Chan Is Missing

Chan Is Missing ★★★★★

There are moments in this film that feel like Hitchcock. There are moments that feel like Carol Reed. There are moments that feel like Jacques Tourneur. These are not things you usually say about lo-fi independent films in the vein of early Jim Jarmusch (though, since this came out two years before Stranger Than Paradise, perhaps I should say Jarmusch's films are in the vein of Wayne Wang), but the genius of this film is recalling films so tightly constructed as Vertigo, The Third Man, or Out of the Past in service of a film that's so loose and at times feels improvised.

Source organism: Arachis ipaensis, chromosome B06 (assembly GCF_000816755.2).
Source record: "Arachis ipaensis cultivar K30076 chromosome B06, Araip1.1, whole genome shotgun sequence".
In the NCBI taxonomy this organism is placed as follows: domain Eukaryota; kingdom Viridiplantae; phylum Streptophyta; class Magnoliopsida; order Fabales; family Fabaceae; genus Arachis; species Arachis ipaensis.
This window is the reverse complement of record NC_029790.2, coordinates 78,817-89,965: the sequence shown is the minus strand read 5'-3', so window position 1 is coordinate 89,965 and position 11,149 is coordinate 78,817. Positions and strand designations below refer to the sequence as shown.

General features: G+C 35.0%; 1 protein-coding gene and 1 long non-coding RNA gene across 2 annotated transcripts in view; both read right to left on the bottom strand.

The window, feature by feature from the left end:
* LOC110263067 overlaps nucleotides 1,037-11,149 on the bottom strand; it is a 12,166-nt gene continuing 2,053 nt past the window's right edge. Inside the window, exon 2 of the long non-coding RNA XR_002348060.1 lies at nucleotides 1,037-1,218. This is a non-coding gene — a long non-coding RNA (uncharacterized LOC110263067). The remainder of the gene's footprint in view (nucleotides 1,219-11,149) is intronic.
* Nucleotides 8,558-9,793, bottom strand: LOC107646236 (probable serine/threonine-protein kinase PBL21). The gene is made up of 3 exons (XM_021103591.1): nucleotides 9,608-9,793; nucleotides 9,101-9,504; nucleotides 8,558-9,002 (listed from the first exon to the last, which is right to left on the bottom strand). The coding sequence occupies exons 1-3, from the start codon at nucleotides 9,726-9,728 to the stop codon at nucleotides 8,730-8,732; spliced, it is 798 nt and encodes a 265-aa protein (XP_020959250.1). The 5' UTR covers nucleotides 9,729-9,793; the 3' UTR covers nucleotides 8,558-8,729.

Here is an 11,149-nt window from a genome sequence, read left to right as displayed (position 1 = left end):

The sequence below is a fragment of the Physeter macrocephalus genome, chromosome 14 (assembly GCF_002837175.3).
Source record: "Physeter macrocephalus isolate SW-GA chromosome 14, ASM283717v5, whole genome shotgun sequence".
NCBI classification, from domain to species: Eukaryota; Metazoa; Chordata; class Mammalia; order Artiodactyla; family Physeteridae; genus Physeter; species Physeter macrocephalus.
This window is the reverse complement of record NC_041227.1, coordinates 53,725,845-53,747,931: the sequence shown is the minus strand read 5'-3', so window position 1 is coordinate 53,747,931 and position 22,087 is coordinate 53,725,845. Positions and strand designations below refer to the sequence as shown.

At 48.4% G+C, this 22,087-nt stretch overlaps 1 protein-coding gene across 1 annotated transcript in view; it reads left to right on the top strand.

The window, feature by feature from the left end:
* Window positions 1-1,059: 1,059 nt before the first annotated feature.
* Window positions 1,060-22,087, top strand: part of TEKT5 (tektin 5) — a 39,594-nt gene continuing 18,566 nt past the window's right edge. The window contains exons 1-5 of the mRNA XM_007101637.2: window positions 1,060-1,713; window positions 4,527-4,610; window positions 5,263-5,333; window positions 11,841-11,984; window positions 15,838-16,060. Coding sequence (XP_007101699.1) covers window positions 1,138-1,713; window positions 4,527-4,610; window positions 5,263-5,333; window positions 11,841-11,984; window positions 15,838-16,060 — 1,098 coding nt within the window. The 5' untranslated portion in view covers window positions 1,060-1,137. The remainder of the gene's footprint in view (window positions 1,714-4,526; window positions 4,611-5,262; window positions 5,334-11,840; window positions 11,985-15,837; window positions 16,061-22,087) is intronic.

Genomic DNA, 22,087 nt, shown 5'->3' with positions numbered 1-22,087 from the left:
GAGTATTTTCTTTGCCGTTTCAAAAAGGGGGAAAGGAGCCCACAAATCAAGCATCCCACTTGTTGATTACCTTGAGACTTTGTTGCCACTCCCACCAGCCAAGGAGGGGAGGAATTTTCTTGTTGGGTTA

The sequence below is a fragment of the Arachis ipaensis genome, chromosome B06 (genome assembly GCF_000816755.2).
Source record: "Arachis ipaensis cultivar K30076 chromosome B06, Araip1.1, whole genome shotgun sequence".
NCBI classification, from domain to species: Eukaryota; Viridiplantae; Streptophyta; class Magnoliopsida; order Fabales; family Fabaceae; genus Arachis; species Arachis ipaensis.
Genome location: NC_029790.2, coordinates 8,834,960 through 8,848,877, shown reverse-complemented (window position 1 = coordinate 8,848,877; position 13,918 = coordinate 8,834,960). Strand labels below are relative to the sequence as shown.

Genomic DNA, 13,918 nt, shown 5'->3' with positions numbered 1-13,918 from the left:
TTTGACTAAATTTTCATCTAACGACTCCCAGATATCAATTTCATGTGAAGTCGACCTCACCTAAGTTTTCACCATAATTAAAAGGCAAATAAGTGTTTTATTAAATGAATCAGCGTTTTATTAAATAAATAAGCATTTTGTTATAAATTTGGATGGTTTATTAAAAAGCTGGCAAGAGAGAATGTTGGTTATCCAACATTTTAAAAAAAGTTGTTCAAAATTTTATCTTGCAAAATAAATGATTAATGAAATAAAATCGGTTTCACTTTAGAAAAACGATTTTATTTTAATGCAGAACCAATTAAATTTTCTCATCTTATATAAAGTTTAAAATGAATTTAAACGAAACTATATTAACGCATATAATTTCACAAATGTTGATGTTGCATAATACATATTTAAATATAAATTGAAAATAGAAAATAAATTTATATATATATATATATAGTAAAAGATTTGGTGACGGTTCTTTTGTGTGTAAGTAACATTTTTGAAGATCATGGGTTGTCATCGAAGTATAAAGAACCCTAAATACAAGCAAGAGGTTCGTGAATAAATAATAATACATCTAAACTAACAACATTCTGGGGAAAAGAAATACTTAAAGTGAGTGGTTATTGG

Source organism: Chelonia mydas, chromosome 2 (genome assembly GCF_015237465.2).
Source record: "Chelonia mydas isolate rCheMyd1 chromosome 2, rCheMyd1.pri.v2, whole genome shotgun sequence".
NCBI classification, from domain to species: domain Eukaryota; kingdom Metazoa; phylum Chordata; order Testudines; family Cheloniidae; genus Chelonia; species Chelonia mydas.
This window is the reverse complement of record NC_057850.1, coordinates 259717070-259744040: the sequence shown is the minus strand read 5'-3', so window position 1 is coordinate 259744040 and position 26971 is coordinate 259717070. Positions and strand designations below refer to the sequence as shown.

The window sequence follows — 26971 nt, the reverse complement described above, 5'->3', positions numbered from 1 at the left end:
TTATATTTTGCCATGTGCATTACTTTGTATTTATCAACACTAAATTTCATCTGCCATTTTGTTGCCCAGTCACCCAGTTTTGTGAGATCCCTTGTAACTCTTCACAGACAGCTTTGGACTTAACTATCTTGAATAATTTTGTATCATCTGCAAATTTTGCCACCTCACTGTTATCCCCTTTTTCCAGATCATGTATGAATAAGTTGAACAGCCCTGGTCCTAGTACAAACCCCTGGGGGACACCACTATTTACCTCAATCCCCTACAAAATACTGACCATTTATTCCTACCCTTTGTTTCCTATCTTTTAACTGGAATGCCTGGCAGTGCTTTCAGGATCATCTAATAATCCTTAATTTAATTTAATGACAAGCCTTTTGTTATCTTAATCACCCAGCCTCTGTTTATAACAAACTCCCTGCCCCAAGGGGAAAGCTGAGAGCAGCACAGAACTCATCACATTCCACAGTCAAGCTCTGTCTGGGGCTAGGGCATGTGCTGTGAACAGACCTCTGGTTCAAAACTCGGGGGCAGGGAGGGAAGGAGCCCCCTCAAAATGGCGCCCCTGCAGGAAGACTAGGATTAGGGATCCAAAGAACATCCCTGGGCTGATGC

The ghost that hangs over this film most dourly, though, is Charlie Chan. From the title to the timing of the production (it was made in San Francisco's Chinatown after a grassroots organization forced production of 1981's Charlie Chan and the Curse of the Dragon Queen, starring notable Chinese actor Peter Ustinov, to move), Charlie Chan is the emblem of perception Wang chooses to focus on. Many people compare Jo to Charlie Chan, and Steve even calls himself Number One Son at one point. But the mystery isn't as neat as what we're used to seeing in a Charlie Chan film. The real mystery here is whether there's even really a mystery. As Jo says, the difficulty is that if we trust what we see and hear, we, instead of learning the truth, know even less than what we thought we know.

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